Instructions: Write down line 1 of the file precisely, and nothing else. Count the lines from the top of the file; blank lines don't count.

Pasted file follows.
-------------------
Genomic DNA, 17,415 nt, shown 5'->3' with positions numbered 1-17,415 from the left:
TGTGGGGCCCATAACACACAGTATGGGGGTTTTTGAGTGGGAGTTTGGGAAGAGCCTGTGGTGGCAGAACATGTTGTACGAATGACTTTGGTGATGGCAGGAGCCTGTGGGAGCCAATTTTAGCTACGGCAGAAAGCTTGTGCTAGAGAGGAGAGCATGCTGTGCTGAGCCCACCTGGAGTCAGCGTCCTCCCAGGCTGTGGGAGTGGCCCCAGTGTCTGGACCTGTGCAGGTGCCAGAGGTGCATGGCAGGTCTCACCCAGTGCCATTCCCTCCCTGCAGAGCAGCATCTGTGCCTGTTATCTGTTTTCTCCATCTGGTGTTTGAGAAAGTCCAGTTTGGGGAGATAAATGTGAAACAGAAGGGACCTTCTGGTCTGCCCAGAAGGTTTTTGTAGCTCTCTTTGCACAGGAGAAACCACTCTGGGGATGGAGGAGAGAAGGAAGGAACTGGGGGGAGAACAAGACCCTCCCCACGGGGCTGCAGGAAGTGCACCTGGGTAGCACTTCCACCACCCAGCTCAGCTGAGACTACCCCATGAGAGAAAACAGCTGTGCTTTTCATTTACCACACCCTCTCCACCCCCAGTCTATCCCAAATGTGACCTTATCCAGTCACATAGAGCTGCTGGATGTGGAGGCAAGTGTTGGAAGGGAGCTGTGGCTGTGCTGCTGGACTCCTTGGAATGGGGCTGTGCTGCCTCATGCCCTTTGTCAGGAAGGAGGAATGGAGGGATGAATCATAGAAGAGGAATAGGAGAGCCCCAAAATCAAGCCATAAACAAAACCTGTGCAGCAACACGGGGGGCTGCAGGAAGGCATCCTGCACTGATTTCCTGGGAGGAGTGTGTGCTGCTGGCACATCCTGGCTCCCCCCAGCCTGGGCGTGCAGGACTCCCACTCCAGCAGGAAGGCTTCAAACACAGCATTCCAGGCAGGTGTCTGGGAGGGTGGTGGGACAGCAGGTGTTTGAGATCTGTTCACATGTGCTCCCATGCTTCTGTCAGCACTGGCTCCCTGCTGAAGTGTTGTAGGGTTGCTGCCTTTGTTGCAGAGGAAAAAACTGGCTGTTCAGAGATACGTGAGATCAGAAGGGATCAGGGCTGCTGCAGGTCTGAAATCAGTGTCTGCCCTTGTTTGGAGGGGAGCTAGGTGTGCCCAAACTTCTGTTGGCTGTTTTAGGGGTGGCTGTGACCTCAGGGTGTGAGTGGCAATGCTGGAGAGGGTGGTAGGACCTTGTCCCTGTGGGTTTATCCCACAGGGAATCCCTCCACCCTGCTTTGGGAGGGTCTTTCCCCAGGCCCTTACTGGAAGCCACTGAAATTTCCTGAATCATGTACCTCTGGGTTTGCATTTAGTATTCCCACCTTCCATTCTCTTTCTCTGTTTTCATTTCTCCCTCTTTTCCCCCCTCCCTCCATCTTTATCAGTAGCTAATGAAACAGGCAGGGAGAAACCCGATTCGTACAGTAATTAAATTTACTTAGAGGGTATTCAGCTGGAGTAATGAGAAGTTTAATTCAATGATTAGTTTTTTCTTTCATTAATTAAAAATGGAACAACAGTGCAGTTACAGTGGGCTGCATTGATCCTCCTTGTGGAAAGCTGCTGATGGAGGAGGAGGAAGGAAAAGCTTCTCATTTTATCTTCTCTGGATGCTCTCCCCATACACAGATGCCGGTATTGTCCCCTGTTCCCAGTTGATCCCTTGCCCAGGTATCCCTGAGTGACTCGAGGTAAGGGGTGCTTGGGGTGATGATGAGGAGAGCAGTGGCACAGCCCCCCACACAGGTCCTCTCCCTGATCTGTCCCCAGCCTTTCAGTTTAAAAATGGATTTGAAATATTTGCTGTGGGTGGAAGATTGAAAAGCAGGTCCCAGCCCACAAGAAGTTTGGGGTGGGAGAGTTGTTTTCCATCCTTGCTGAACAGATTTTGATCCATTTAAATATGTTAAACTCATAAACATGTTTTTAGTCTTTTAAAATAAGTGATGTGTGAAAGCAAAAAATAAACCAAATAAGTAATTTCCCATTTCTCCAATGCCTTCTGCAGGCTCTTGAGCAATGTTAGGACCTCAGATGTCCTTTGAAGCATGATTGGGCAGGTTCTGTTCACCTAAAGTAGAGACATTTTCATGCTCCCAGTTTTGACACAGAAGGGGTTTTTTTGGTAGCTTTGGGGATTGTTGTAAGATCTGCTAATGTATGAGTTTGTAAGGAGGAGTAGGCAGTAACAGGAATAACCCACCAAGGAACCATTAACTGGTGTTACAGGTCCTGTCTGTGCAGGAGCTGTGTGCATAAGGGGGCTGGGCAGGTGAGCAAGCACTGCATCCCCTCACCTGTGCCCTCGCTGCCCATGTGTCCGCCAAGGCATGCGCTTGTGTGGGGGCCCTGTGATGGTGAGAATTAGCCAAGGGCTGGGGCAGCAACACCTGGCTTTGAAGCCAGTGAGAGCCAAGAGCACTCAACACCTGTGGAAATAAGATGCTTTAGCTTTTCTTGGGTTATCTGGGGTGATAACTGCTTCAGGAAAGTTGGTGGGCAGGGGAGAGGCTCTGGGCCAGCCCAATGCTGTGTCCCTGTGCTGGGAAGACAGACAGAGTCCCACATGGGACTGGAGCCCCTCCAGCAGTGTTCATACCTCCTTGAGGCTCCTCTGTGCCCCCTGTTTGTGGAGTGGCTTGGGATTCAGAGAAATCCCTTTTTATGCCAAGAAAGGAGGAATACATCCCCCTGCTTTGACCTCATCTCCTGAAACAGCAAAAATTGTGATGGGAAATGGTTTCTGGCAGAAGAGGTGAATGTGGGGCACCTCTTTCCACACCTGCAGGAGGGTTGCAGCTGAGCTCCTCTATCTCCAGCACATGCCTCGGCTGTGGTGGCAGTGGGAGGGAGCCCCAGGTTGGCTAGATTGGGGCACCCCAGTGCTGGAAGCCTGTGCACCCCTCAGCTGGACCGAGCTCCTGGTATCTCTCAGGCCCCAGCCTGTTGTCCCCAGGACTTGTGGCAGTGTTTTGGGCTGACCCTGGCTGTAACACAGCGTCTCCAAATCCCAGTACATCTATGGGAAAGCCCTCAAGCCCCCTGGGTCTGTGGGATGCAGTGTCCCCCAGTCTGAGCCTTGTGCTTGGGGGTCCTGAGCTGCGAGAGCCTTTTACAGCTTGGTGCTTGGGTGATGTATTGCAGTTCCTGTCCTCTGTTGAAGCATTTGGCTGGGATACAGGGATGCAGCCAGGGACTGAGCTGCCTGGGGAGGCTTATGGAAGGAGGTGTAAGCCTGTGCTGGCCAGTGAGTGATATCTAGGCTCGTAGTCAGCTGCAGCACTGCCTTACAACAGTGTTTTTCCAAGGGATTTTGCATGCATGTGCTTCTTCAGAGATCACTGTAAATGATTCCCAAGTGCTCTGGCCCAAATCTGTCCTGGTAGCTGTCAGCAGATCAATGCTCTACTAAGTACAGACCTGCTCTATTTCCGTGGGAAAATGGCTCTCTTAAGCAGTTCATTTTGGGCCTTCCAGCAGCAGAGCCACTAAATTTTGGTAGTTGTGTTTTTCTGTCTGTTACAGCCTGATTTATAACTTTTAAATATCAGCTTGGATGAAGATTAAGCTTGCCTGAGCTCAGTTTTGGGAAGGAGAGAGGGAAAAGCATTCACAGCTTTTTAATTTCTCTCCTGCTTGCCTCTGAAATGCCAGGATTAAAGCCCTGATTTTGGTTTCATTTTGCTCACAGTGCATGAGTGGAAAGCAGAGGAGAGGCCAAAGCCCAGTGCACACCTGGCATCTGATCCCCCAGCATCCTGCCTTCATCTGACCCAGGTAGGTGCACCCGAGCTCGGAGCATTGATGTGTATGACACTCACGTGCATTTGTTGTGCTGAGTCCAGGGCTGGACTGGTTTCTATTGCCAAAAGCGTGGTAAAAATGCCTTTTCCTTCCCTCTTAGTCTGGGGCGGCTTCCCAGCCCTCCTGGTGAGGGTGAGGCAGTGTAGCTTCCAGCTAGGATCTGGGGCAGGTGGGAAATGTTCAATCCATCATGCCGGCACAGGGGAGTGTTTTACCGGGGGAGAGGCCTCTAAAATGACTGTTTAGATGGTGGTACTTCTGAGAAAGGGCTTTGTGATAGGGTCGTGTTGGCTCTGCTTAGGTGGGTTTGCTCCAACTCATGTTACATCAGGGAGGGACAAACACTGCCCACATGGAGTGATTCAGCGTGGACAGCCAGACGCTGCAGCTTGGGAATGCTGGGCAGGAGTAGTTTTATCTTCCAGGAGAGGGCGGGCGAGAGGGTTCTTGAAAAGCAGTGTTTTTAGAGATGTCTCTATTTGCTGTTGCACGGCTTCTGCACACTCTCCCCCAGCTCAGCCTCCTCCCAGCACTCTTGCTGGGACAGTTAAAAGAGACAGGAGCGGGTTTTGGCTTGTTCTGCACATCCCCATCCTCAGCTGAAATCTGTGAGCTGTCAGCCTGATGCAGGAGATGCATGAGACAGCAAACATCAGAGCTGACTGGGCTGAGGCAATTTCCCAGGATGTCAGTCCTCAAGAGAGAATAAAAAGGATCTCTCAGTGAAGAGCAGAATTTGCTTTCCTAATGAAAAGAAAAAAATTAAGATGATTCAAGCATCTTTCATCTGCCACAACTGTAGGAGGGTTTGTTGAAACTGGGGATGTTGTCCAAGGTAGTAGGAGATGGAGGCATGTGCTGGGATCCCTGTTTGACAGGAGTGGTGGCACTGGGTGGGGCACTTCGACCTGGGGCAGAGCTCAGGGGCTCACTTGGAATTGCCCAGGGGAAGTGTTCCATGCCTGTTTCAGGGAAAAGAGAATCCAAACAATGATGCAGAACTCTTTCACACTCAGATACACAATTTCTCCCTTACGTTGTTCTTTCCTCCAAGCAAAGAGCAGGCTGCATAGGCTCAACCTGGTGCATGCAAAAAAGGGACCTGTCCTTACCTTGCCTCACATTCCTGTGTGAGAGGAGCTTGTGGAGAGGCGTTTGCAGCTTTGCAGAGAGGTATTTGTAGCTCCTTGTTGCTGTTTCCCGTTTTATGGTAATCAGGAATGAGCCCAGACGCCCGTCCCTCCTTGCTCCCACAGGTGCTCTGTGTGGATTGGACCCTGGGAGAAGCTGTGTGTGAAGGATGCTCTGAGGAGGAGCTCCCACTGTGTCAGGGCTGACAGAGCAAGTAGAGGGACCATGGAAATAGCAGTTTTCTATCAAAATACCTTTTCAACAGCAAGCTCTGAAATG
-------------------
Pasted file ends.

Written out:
Genomic DNA, 17,415 nt, shown 5'->3' with positions numbered 1-17,415 from the left: